Report says converting to green economy creates jobs

The movement of giant wind turbines through the port of Duluth has created a boomlet of economic activity for the region, just the kind of clean, green jobs that will flourish when the U.S. turns away form oil and coal in the battle against globa...

The movement of giant wind turbines through the port of Duluth has created a boomlet of economic activity for the region, just the kind of clean, green jobs that will flourish when the U.S. turns away form oil and coal in the battle against global warming.

That was the message Tuesday from leaders of environmental, labor and political groups who say U.S. action is needed to regulate greenhouse gas emissions and push the nation's economy toward green energy.

The groups released "Job Opportunities for Green Economy,'' which looked at current jobs and potential in Minnesota, Wisconsin, Florida, Indiana, Missouri, Nebraska, New York, Ohio, Oregon, Pennsylvania, Tennessee and Virginia.

Authors projected major increases in jobs for welders, electricians, electrical engineers, equipment operators and truck drivers, saying most of the jobs needed in the transition to new energies already exist.

A recent U.S. Department of Energy report said it's possible to generate 20 percent of all U.S. electrical needs by 2030, up from 1.2 percent today, a move that would create nearly $1 trillion worth of economic activity around wind, said John Dunlop of the U.S. Wind Energy Association, in a telephone news conference Tuesday.


Ron Johnson, trade development director for the Duluth Seaway Port Authority, said major wind energy shipments first hit the Twin Ports in 2004. Wind turbines are being off-loaded in the port, headed for wind farms on the Iron Range, western Minnesota, the Dakotas, Canada and Iowa. Some North Dakota-made turbine components also are being shipped overseas from Duluth.

The wind turbine cargo takes more workers than bulk cargo such as taconite and coal, Johnson said. He said the Duluth port is uniquely suited and has been well accepted to move the giant wind components, saying the port may be handling cargo this year headed as far away as Missouri and Illinois.

"It's good to see a lot of people working on the docks again,'' Johnson said. "There had been a drought there in the kind of cargo that puts people to work on the docks.''

Johnson said the activity is creating jobs for truckers, assembly workers, crane operators and others while spurring spending for hotels, restaurants, warehouses and other sectors of the local economy.

Norm Voorhees, market development director for Ironworkers Local 512 in Duluth, said wind energy is creating dozens of jobs in Minnesota for his union members who assemble wind turbine components.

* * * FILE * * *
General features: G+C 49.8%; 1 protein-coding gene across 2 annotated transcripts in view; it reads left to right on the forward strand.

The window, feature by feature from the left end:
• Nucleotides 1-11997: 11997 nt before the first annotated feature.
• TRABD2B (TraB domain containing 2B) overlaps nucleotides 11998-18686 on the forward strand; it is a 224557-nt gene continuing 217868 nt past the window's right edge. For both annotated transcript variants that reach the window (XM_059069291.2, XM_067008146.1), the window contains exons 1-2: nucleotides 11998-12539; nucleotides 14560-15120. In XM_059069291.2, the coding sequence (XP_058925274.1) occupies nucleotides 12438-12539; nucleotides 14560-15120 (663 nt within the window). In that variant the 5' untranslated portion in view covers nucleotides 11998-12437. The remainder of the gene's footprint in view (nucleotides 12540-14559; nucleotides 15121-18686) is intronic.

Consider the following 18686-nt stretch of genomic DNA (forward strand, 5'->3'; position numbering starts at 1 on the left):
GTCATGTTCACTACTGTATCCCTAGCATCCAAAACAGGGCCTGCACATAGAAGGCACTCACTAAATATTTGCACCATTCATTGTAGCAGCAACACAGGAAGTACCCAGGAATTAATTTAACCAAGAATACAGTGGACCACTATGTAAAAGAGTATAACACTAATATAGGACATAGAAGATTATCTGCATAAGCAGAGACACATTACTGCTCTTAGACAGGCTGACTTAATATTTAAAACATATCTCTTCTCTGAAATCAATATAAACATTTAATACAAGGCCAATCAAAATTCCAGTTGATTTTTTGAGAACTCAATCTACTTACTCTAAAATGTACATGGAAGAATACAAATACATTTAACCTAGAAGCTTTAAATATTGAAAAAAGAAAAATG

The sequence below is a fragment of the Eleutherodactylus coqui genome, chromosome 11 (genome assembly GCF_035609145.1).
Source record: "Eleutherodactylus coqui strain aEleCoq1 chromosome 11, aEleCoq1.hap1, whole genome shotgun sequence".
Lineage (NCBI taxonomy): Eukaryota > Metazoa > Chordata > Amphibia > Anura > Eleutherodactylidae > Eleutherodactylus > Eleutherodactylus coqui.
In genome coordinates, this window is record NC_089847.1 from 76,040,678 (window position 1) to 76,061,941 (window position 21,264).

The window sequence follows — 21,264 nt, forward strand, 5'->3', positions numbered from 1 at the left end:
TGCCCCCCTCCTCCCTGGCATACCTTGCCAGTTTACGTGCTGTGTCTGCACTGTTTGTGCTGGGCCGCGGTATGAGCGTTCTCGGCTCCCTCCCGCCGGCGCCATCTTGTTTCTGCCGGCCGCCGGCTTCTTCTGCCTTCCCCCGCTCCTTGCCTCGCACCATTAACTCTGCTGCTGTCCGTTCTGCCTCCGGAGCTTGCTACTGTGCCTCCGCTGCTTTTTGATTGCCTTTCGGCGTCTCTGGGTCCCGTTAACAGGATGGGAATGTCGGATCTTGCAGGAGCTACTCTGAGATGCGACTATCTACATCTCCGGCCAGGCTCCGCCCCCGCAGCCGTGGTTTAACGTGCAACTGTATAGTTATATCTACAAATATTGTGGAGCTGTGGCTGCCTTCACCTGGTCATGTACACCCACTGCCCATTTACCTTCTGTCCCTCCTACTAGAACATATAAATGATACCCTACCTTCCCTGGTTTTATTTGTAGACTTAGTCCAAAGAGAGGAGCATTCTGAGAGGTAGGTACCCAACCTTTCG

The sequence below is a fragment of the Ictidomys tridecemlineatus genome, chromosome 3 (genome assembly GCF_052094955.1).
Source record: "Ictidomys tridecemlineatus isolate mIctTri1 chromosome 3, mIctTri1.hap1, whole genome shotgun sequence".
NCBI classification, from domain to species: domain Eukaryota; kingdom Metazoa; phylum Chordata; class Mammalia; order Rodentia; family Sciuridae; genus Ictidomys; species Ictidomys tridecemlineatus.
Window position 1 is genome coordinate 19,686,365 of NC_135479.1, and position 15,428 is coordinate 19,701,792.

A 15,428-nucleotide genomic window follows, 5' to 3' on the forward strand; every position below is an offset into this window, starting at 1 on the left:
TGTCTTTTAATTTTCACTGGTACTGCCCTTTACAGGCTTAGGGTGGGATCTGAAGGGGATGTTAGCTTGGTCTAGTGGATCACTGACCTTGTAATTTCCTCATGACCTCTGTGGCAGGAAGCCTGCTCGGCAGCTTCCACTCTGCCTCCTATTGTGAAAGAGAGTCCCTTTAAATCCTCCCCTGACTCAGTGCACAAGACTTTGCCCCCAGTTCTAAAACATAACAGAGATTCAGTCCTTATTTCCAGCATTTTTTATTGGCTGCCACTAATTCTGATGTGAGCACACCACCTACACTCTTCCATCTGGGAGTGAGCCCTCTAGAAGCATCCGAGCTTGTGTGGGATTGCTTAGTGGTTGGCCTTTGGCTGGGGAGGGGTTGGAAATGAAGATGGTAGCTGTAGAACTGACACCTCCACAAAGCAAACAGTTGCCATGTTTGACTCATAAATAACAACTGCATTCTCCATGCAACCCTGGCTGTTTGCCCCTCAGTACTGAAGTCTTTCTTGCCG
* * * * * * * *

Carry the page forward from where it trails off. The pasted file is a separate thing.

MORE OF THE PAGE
"We're continuing to train apprentices for wind energy,'' Voorhees said.

The report said other jobs would be created as homes and buildings are retrofitted to be energy-efficient; as mass-transit systems are developed; to install solar energy components; assembling energy efficient vehicles; and growing and refining cellulosic ethanol from grasses, waste wood and garbage.

Green jobs are defined in the report as occupations that contribute toward building or producing goods to achieve a "green" marketplace. At the same time, it links the idea that green jobs should be sustainable employment opportunities -- jobs that pay at least a living wage, offer training and promotional opportunities and some measure of security.


The action comes as the U.S. Senate for the first time is debating whether the federal government should regulate human-caused greenhouse gases such as carbon and methane that many scientist say are contributing to a warming climate worldwide.

Supporters say installing a cap on greenhouse gasses and then allowing a free-market trade of carbon credits will spur investment in renewable energy.

Opponents say enacting emissions regulations will stifle the economy and hammer consumers. The U.S. Chamber of Commerce on Tuesday called the Senate climate regulation bill a misguided effort that will cost U.S. consumers between $1,000 and $6,700 annually in increased energy and transportation costs.

The report was compiled by Robert Pollin and Jeanette Wicks-Lim at the University of Massachusetts-Amherst and commissioned by Natural Resources Defense Council. It is part of the Green Jobs for America Campaign, a partnership of the Sierra Club, Blue Green Alliance, United Steelworkers, Natural Resources Defense Council and with the Center for American Progress and Green for All.

John Myers reports on the outdoors, natural resources and the environment for the Duluth News Tribune. You can reach him at
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